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03 Jun 2021

Watch and Wait – The clinician’s perspective

Watch and Wait – The clinician’s perspective

Common sense and medical advice tells us that if you suspect you may have cancer then seek medical assistance immediately. It therefore seems inconceivable that having been told you have cancer in the form of chronic lymphocytic leukaemia (CLL), you are then told that the clinician plans to do nothing about it and adopt an approach of ‘Watch and Wait’.


The data behind this approach can by some be thought to be very reassuring, but others find the hands off approach a reason for concern. The story goes back to the mid-1980s, when studies in France and the UK showed that in early stage asymptomatic CLL, patients treated with chlorambucil or a combination of cyclophosphamide/ vincristine/prednisolone not only failed to improve survival, but in fact some patients succumbed prematurely due to infection or the development of other cancers as a result of their chemotherapy. Subsequent studies showed that up to 50% of early stage patients had not progressed to the point of the disease impacting on their lives within 10 years.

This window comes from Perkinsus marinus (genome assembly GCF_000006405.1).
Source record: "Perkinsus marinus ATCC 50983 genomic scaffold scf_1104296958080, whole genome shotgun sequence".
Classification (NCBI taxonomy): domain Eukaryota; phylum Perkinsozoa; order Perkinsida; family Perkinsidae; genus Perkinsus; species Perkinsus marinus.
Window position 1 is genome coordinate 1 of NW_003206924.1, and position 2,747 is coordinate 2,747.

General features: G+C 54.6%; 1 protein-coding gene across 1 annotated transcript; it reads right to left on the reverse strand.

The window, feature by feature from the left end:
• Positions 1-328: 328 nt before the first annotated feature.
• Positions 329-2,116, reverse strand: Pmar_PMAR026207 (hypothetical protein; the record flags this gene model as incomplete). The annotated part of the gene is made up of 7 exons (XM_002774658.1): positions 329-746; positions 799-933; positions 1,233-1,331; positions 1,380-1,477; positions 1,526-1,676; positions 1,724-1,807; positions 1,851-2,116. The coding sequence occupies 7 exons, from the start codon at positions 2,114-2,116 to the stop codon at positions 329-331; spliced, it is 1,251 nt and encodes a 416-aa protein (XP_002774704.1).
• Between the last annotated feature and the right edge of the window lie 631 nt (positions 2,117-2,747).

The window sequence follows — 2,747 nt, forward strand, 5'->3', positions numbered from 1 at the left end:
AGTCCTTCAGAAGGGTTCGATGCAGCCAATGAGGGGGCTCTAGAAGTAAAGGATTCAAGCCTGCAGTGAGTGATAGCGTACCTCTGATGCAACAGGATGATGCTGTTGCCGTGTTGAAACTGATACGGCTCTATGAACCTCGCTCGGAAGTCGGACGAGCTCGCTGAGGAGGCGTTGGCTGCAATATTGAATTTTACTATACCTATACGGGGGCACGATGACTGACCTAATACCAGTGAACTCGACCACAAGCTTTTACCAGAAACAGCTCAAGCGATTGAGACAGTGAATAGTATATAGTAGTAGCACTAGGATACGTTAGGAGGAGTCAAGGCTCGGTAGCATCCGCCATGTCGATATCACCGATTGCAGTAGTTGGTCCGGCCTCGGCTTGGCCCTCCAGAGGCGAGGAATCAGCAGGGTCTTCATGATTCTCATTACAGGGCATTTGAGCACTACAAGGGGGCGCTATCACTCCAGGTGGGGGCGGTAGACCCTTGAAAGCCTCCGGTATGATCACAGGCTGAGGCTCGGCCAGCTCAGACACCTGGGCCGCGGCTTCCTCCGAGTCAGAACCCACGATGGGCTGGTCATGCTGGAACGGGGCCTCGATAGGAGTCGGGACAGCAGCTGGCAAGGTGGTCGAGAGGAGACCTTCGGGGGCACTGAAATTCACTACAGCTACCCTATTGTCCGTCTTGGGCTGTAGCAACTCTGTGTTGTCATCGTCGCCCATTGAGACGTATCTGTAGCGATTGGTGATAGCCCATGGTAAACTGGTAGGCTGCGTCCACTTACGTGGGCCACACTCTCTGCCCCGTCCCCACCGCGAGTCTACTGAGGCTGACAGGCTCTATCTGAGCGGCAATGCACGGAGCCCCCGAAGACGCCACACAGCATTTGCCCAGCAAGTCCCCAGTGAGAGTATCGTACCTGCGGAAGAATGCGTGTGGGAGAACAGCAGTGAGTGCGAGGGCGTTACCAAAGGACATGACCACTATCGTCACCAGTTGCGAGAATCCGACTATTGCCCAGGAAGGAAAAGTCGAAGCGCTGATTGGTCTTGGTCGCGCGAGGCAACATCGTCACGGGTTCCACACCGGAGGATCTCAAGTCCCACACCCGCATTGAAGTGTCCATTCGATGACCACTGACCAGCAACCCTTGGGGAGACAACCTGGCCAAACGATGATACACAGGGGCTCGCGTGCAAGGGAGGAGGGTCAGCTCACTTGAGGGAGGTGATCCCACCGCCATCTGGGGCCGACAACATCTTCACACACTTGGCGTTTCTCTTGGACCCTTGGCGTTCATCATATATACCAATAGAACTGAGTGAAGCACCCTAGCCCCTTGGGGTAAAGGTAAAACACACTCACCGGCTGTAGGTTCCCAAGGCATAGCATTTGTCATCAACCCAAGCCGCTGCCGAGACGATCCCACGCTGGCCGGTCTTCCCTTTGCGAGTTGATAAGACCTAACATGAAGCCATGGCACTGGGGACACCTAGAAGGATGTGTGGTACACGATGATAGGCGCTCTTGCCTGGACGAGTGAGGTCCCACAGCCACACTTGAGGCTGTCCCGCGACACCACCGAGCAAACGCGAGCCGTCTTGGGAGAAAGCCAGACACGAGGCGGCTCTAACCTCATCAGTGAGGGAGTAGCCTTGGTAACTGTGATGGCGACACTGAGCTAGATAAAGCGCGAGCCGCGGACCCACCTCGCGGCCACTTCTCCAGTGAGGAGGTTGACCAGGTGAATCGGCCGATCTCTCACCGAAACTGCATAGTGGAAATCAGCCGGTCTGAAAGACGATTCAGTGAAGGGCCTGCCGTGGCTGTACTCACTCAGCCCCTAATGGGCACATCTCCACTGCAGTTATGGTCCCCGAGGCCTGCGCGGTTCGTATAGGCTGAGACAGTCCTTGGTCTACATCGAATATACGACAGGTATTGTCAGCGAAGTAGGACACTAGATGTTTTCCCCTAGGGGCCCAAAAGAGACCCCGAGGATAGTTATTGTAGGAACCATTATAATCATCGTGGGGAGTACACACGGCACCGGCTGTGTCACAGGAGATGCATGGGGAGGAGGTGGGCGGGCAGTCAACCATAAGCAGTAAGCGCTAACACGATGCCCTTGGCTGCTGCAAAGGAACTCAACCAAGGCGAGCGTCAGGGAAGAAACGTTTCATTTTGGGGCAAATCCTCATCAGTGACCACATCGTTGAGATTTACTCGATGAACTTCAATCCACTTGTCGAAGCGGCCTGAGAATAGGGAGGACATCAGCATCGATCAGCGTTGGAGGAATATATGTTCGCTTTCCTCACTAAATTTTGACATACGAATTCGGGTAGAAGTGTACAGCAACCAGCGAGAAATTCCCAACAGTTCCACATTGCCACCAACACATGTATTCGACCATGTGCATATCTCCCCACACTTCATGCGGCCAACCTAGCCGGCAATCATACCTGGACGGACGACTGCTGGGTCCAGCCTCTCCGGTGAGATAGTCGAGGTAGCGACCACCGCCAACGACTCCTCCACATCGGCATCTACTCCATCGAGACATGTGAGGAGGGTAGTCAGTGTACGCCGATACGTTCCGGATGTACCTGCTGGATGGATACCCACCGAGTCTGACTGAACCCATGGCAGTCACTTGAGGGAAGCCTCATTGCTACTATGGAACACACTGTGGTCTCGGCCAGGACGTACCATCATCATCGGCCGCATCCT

Trying to identify which of the early stage patients is likely to progress has led to the identification of endless prognostic markers, all of which suffer from the simple fact that, although they identify how a group of CLL patients will behave, they do not tell us with sufficient accuracy for an individual CLL patient to justify the implementation of therapy.

As an example, one of our own studies showed that one of the best prognostic markers was the lymphocyte doubling time (LDT) – the time it takes an individual CLL patient’s lymphocyte count to double. As 70% of patients are diagnosed by chance on a routine blood count done for another purpose, we often do not know if the patient has had CLL four weeks or 10 years! The good thing about the LDT is by comparing a single patient’s lymphocyte count with themselves, one gets a measure of the tempo of that individual patient’s CLL. Our study showed that if the LDT was less than 12 months, then you had an 87% chance of requiring treatment within the next 10 years. So, if you used a LDT of less than 12 months as the trigger to start treatment in asymptomatic early stage patients, you would still be giving treatment to 13% of patients who would not have required treatment within 10 years, with the real risk that they may have potentially life-threatening complications from that treatment. Even in those who were destined to progress within 10 years, you would be treating many patients earlier than perhaps they needed.